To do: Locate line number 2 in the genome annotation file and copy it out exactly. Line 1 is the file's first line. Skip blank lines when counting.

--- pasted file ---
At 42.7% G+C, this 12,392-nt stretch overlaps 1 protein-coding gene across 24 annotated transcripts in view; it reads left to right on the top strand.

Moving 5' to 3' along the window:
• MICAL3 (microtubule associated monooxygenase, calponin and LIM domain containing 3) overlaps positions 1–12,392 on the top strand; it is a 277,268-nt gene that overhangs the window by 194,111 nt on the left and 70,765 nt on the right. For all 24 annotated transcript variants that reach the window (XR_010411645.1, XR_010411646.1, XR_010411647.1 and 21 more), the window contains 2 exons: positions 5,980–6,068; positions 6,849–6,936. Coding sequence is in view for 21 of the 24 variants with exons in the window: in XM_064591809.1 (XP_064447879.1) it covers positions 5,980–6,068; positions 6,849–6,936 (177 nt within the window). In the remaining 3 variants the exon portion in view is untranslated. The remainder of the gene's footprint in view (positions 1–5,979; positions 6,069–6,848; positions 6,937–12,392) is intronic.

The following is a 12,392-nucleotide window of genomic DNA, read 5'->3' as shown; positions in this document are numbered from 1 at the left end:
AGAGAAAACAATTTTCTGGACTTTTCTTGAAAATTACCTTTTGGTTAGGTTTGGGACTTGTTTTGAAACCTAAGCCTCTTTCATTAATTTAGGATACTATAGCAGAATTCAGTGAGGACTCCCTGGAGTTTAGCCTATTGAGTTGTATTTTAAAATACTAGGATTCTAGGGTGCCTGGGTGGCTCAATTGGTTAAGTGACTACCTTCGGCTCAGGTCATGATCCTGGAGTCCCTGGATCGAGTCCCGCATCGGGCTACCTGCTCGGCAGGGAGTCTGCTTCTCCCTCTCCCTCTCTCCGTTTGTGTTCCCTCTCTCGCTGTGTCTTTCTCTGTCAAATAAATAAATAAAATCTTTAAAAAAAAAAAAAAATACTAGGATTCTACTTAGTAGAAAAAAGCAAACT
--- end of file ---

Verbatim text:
Moving 5' to 3' along the window: